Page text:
If you follow current events in environmental policy, you’ve been getting a real lesson in Constitutional checks and balances among the three branches of federal government. And if you consider yourself an environmentalist, you’re probably as shocked and angry as we are about the U.S. Supreme Court’s decision last week to stay implementation of EPA’s Clean Power Plan (CPP).
This decision overturned a lower federal court’s decision and occurred months before that court (the DC Circuit Court of Appeals) was scheduled to rule on the merits of a lawsuit challenging the legality of the CPP. The lawsuit was brought by 29 coal-burning/mining and oil-producing states, along with other fossil-fuel industry interests.
The Supreme Court’s 5-4 ruling was along ideological lines, with five of the more conservative justices voting to block the CPP and the four progressive judges voting against the stay. The CPP is EPA’s primary regulatory tool for achieving carbon reductions over the next 10+ years, and it’s our nation’s best hope for achieving the progress called for in the Paris Agreement. It’s also pretty flexible, setting carbon reduction targets and giving each state wide latitude to figure out specific plans. Fundamentally though, it’s focused on forcing coal-fired power plants to reduce their carbon footprint or shut down.
So the Supreme Court’s decision was a huge victory for the climate deniers and a major setback for the rest of us. Below are links to two of the many recent articles and opinion pieces about the SCOTUS’s ruling.
As a result, in just a few short months, “climate realists” went from the highest of highs (COP21 and the Paris Agreement) to the lowest of lows. Count the UConn@COP21 group among the devastated. About a month ago, a colleague from the University of Colorado – Boulder posted a triumphant blog about the Paris Agreement. He remarked about how, in the weeks leading up to the Climate Summit in Paris, the presidents, chancellors, or other EVPs at more than 300 colleges and universities (including UConn), had signed a pledge advanced by the Council on Environmental Quality and Second Nature, reaffirming our commitments to climate leadership.
Then, the strangest twist of fate occurred last weekend. The Supreme Court’s most conservative member, Justice Antonin Scalia, died unexpectedly while vacationing at a Texas resort – may he rest in peace. But had he died a week earlier, SCOTUS would have been deadlocked in a 4-4 vote and the lower court’s ruling rejecting the stay of the CPP would still stand.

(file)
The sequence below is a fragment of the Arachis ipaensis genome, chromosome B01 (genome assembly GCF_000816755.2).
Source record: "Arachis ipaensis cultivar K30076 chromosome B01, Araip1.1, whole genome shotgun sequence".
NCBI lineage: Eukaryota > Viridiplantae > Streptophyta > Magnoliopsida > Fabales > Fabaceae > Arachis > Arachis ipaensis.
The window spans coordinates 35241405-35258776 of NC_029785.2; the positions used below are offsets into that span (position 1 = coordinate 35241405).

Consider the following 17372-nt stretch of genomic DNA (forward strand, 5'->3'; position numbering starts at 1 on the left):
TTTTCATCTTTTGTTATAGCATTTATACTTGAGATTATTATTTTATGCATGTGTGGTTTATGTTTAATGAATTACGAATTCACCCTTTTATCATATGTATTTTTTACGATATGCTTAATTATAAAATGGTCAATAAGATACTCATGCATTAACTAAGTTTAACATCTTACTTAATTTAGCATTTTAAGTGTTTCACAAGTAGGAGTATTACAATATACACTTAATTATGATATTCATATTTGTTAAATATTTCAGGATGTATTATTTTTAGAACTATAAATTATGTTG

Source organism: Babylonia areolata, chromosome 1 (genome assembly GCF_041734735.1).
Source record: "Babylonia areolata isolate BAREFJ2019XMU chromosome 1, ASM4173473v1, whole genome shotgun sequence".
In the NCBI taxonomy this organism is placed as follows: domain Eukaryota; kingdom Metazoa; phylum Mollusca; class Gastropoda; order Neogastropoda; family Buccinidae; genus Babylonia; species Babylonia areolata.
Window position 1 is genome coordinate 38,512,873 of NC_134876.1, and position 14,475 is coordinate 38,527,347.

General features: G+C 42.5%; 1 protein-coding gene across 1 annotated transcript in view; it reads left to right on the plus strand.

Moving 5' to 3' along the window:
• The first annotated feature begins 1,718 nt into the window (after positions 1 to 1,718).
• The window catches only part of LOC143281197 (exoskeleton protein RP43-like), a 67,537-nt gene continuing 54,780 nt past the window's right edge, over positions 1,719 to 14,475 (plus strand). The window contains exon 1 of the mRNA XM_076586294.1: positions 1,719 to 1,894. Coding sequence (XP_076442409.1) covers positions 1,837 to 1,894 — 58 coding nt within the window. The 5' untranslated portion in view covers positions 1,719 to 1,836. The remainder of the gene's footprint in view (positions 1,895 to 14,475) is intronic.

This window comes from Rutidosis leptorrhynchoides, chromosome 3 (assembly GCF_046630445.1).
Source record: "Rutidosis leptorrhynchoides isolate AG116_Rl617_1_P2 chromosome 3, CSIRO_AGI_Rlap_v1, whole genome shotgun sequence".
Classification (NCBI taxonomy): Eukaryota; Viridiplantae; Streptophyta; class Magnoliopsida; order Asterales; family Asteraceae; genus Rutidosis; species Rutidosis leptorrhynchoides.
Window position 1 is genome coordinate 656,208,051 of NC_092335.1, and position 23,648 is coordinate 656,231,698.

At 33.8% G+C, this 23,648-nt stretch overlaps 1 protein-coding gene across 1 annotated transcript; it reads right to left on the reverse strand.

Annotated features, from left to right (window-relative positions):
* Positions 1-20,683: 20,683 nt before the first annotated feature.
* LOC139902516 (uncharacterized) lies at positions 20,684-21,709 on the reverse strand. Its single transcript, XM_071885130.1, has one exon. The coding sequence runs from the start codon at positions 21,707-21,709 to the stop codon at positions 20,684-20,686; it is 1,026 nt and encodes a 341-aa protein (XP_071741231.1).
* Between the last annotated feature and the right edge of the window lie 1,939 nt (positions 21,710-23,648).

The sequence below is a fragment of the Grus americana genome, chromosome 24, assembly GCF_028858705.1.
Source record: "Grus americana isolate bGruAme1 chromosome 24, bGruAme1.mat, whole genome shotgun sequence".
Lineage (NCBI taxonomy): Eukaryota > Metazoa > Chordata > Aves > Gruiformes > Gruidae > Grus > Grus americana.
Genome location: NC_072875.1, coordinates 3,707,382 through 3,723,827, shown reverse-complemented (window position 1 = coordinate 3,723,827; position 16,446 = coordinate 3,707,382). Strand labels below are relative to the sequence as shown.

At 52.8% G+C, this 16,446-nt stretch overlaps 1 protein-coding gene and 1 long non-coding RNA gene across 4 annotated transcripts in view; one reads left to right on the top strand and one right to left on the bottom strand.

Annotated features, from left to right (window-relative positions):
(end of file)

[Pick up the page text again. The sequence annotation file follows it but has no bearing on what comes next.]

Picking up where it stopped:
The net result of this sequence of events, is that the issue of climate change, already far more politicized than it should be in the U.S., has now become even more entangled in the highly-polarized Presidential campaign. Under the Constitution, the President nominates federal judges to fill any vacancy, like Scalia’s, and the U.S. Senate then approves or rejects those nominees. The next appointee to the SCOTUS could dramatically influence the outcome of close decisions on the most politicized issues for decades to come, including the likely appeal of the lower court’s decision in the CPP case.
Conservative Republicans who control the U.S. Senate, mostly representing states that are still heavily dependent on cheap and dirty coal for generating electricity, are threatening to block approval of any nominee advanced by President Obama. Meanwhile, the more progressive West Coast and Northeastern states, like Connecticut, which have long since transitioned away from coal, might actually stand to gain an economic advantage through the enactment of the CPP. Our state and others are joining EPA in the legal defense of the CPP and would like to see the President appoint a climate realist to SCOTUS, sooner rather than later.
It seems like now might be a good time for higher education to exert some climate leadership. With the Supreme Court’s decision, climate realists are on the ropes and the climate deniers are closing in for a knockout. EPA simply cannot lose this case! The CPP would have obvious air quality and public health benefits, all the way up to preventing the most catastrophic consequences of global warming per the Paris Agreement. But what can we do? Is there a role for law school faculty and students? If so, I hope our best and brightest are willing and able to step up to the challenge.
– Rich Miller, Office of Environmental Policy Director